U.S. Military Will Develop Brain Implants to Treat PTSD

By Carl Engelking | May 27, 2014 1:27 pm
DARPA’s SUBNETS program seeks new neurotechnology for analyzing neuronal activity across sub-networks of the brain to enable next-generation therapies tailored to individual patients. (DARPA image)

DARPA’s SUBNETS program seeks new neurotechnology for analyzing neuronal activity across sub-networks of the brain to enable next-generation therapies tailored to individual patients. Courtesy DARPA

Roughly 2.8 million men and women have served in the wars in Iraq and Afghanistan, and it’s estimated that up to 20 percent of those individuals will suffer from post-traumatic stress disorder upon returning home.

In light of this sobering statistic, the Defense Advanced Research Projects Agency (DARPA) has embarked on a 5-year, $70 million project to develop electronic devices that can be implanted in brains to treat PTSD and other psychological problems faced by military personnel. The new devices would both monitor and stimulate specific neural circuits in order to train the brain to function correctly.

Scientists at the University of California, San Francisco (UCSF) and Massachusetts General Hospital are leading the effort, which is part of President Barack Obama’s larger BRAIN Initiative.

Playing With Plasticity

There are already more than 100,000 people around the world using deep brain stimulation to ease the involuntary muscle movements associated with Parkinson’s disease. DARPA will begin its project by studying those patients to record neural behavior. Many of these patients also suffer from anxiety and depression, so researchers also hope to map the specific brain circuits implicated in these illnesses.

Then, scientists will build electronic brain implants to stimulate the malfunctioning cells — down to a single neuron — associated with disorders such as PTSD and depression.

“If we are able to understand how the circuit has gone awry, that may give us some very critical clues as to how we may be able to reverse that,” Eddie Chang, a neuroscientist at USF, told NPR. 

The project hinges upon the brain’s ability to change, called plasticity. By stimulating brain cells that are firing incorrectly, the brain adapts and corrects itself. The devices would record activity, stimulate the brain, and automatically adjust as the brain’s circuits heal.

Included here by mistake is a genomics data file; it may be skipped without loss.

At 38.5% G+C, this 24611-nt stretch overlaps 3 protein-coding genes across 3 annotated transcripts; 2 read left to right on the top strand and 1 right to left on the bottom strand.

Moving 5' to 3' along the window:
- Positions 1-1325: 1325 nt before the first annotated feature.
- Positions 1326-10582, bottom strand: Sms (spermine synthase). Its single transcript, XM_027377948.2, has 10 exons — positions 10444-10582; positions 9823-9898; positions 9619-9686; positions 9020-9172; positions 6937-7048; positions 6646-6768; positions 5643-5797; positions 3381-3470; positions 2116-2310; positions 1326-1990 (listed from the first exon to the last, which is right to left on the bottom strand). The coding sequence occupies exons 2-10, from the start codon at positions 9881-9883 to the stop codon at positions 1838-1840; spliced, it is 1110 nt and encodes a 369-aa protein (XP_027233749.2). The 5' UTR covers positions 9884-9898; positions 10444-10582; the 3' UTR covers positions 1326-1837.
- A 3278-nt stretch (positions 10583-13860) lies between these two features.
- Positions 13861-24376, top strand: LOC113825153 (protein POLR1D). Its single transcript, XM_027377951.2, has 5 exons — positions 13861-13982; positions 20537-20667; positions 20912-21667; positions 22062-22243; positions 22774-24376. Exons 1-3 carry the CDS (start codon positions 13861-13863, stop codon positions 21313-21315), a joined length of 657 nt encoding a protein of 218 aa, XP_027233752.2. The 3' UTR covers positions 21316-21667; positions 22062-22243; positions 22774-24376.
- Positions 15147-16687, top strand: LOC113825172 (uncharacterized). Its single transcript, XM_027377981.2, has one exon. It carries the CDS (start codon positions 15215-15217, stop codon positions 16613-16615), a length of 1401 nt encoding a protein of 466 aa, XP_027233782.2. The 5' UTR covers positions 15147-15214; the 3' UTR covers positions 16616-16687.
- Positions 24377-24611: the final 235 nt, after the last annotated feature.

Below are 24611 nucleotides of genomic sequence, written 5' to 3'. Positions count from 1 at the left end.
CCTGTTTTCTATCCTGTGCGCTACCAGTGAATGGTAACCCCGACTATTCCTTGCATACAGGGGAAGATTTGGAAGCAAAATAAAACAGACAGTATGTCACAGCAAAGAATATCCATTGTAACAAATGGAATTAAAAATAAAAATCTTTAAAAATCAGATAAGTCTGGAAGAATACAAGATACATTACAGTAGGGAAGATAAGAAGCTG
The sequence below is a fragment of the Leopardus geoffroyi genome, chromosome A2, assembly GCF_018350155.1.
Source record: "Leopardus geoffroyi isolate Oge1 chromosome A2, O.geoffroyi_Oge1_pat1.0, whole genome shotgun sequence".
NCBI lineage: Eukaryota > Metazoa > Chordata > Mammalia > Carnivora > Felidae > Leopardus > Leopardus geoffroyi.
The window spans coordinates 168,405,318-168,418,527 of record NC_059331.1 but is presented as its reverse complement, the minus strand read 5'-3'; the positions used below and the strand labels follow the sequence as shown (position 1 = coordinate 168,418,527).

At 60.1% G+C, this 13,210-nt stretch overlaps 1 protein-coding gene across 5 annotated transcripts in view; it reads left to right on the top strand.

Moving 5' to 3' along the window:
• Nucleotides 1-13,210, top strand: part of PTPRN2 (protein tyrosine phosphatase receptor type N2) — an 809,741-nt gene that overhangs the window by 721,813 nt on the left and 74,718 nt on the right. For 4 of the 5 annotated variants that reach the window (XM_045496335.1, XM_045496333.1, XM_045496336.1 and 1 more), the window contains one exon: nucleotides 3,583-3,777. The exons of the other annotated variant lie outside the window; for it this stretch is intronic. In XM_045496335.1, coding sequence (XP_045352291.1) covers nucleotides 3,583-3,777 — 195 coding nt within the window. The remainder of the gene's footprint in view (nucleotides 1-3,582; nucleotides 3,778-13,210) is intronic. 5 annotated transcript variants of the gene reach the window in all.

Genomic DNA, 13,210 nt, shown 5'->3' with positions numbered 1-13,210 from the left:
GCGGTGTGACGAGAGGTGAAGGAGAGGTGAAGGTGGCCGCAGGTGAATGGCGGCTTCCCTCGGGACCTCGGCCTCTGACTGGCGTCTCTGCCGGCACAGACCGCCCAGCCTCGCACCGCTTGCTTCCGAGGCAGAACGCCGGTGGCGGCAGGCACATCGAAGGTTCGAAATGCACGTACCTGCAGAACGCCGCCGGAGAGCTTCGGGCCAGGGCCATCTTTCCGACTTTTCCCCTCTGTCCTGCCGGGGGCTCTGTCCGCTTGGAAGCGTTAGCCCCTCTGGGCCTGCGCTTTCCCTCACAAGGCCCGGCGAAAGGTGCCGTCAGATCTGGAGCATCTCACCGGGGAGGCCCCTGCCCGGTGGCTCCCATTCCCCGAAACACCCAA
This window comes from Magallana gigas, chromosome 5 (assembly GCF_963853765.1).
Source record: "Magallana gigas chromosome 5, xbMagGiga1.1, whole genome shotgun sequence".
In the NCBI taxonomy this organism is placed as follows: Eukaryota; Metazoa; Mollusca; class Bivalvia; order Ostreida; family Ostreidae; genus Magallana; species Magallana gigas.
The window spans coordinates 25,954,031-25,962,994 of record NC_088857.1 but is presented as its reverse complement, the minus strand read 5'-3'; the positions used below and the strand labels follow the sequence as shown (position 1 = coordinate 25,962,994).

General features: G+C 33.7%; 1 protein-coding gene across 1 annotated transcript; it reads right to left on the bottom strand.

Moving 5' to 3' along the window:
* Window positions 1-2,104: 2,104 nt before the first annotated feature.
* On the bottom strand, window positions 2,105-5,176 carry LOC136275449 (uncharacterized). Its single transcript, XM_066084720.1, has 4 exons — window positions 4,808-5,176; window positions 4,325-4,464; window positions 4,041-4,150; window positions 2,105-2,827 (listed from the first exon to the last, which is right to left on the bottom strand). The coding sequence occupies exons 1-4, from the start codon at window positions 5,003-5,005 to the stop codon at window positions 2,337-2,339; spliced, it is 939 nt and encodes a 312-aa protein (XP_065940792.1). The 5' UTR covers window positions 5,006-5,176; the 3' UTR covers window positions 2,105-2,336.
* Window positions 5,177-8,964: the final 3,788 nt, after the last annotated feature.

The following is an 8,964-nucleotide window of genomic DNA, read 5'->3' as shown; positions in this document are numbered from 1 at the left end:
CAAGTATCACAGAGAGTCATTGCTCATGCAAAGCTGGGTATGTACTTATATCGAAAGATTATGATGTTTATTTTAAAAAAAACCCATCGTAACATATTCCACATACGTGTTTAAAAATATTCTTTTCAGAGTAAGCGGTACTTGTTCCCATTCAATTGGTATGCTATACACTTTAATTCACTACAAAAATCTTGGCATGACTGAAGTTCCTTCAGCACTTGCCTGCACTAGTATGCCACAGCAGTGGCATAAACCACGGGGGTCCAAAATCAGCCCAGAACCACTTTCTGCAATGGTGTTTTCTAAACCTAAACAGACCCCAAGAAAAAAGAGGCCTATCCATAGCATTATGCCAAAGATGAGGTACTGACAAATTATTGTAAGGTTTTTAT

Mastering Mental Disease

Over the next five years, researchers will need to meet specific benchmarks, which will culminate with a submission to the U.S. Food and Drug Administration for approval. Although DARPA’s project will first focus on military personnel, the project has the potential to benefit everyone.

“The neurotechnologies we will work to develop… could give new tools to the medical community to treat patients who don’t respond to other therapies, and new knowledge to the neuroscience community to expand the understanding of brain function,” said DARPA program manager Justin Sanchez.

In this artist’s concept, a miniature electronic device placed between a patient's skull and scalp would serve as an interface between a series of electrodes placed at varying depths in different regions of the brain and a clinician who could wirelessly review neurological data recorded by the electrodes and communicate with the device to prescribe tailored therapies. Photos on either side show a sampling of existing devices that could serve as inspiration or building blocks for SUBNETS technologies. DARPA will evaluate multiple designs from both performer teams over the course of the program. (Image courtesy of Massachusetts General Hospital and Draper Labs)

In this artist’s concept, a miniature electronic device placed between a patient’s skull and scalp would serve as an interface between a series of electrodes placed at varying depths in different regions of the brain and a clinician who could wirelessly review neurological data recorded by the electrodes and communicate with the device to prescribe tailored therapies. Photos on either side show a sampling of existing devices that could serve as inspiration or building blocks for SUBNETS technologies. DARPA will evaluate multiple designs from both performer teams over the course of the program. (Image courtesy of Massachusetts General Hospital and Draper Labs)

  • Vivian Oberon

    This is very good news and I hope it works well and gets into the mainstream as quickly as possible. I also hope it’s available to anyone who needs it. For people with Complex PTSD or Developmental Trauma Disorder, it could be a life changer.

    • Janketic Bojana

      Of course

    • Bronwyn (デイ)

      My only real worry is that drug companies will pose a threat to these technologies’ development. Who will they shovel Prozac into with it obsolete? They’re not going to invest in this instead, and they’re sure not going to allow some (safer!) new experimental technology to usurp them.

  • Alex Heartnet

    So. Much. Potential. For. Misuse. Wow. I expect this to become a hot topic pretty dang quick.

    • Matthew Rings

      I have a sister-in-law who already believes she has an implant and the government is communicating with her (obviously, she is psychotic/paranoid). This will really fuel her delusion…!

  • http://softwareguy.com Charles Stanley

    I think we need to accept brain implants as an inevitable development. Like pretty much every other invention of man, they will be used for both “good” and “bad” purposes.

    The idea of someone misusing a device in my brain is more than a little terrifying. I doubt that I’ll be getting one anytime soon unless it solves a very life threatening problem that develops in my life.

    Of course, and here is the scary question: what happens when/if it becomes mandated that everyone get an implant?

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